I'm teaching myself some basic Fourier analysis from Boas's "Mathematical Methods in the Physical Sciences." I'm a little stuck on Example Problem 1 on p.382. This is a basic example of getting the g(a) Fourier transform of a certain function (pictured on the page) and then plugging it into the formula to get the FT of f(x). The problem has two typos in it according to the online errata, which I've taken into account.(adsbygoogle = window.adsbygoogle || []).push({});

Anyway, you get the g(a) function which is g(a)=sin(a)/(pi*a) (I'm using "a" for the alpha that appears in the book). I understand this.

Then you want to get your Fourier representation of f(x) so you plug g(a) into the integral from - to + infinity of g(a)*e^(iax) da. This I understand.

Now for this integral she expands e^(iax) using Euler to get cos(ax)+i*sin(ax). If you multiply this by g(a), i.e. by sin(a)/(pi*a), you get two terms in your integral, i.e. the integral is of (sin(a)(cos ax))/(pi*a) + (sin(a)(i*sin(ax))/(pi*a) da.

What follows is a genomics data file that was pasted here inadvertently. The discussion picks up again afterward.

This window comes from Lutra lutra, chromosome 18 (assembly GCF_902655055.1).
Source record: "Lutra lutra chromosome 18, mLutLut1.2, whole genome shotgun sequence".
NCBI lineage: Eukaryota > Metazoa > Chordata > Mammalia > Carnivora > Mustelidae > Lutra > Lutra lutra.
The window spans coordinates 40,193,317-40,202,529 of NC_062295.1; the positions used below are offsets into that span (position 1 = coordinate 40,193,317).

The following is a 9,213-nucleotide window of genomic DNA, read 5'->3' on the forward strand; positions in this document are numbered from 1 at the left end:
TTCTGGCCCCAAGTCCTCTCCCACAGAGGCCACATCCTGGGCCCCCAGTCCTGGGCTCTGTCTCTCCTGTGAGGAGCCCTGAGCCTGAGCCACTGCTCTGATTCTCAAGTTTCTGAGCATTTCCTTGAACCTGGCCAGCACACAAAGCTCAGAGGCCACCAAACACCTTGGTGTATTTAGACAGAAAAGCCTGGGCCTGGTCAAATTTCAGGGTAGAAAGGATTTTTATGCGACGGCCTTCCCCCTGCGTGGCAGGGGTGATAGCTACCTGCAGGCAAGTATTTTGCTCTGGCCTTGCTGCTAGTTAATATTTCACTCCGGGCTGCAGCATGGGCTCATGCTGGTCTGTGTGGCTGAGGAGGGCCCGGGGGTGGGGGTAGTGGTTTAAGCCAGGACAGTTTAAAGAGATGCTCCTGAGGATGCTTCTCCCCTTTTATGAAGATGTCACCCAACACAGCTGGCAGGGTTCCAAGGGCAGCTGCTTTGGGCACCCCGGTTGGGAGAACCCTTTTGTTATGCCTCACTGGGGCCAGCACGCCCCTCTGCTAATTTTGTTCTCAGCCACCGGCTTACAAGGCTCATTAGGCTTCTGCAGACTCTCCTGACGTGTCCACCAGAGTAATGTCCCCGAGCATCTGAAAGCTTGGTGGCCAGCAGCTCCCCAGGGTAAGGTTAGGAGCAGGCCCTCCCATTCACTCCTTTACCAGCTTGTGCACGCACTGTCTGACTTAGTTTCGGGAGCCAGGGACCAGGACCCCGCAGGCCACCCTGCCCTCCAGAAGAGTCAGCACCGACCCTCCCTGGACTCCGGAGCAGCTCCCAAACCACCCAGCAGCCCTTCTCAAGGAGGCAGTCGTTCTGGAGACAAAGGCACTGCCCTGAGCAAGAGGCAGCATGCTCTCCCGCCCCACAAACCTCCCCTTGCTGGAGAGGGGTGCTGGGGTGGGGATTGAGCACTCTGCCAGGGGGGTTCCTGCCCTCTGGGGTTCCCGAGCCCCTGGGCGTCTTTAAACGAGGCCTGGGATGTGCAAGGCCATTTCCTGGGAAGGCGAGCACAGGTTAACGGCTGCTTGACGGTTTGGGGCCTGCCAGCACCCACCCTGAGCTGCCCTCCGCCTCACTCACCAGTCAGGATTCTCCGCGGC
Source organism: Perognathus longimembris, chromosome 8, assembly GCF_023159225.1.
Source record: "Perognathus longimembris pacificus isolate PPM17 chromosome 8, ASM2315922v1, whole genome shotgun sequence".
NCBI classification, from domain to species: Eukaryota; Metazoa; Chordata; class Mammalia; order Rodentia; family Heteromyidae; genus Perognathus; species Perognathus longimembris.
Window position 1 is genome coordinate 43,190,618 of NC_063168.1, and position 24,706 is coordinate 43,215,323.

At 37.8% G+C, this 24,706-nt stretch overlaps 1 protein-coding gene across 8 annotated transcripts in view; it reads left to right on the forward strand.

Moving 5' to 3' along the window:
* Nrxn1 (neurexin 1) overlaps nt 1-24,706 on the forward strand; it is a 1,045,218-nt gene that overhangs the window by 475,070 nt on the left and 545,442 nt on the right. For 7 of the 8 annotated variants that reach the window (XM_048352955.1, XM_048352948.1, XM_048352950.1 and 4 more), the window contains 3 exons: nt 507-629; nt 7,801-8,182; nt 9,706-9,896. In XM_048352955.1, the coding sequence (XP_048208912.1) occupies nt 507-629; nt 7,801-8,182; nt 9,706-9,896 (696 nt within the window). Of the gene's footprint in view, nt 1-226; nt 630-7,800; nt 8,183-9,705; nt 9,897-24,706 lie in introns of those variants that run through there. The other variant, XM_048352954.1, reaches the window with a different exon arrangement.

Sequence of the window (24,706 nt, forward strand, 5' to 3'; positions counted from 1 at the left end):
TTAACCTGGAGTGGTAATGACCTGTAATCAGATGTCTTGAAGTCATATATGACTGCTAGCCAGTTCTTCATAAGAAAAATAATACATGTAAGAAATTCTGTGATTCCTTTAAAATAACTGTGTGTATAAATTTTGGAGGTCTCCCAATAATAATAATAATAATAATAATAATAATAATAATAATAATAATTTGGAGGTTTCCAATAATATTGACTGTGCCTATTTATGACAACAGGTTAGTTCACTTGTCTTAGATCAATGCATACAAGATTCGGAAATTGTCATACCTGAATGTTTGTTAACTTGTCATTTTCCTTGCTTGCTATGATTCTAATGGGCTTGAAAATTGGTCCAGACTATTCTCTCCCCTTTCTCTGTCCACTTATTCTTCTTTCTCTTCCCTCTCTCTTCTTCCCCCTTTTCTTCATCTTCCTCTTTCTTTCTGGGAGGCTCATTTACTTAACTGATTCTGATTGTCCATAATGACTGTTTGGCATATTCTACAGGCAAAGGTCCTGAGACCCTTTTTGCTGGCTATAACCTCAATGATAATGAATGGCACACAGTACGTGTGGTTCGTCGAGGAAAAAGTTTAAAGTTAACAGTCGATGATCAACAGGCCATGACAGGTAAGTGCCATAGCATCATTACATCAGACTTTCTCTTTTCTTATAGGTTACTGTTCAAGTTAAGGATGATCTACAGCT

But she does not show these two terms of the multiplication. Rather, she says that the integral is equal to two times the integral of the first term, because the function "sin(a)/a is an even function." So the complex second term is dropped. This I don't understand. The second term is a function of a and x, times i. I can't really tell if its even or odd. If it's odd, I can see dropping it from the integral since the integral is symmetric around the origin so the integral of the term will be = 0. But the fact that its got an "i" in it is throwing me, too.

Could somebody please help me with this second term in the integral? Thanks.

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# Messy Fourier Transform Integral

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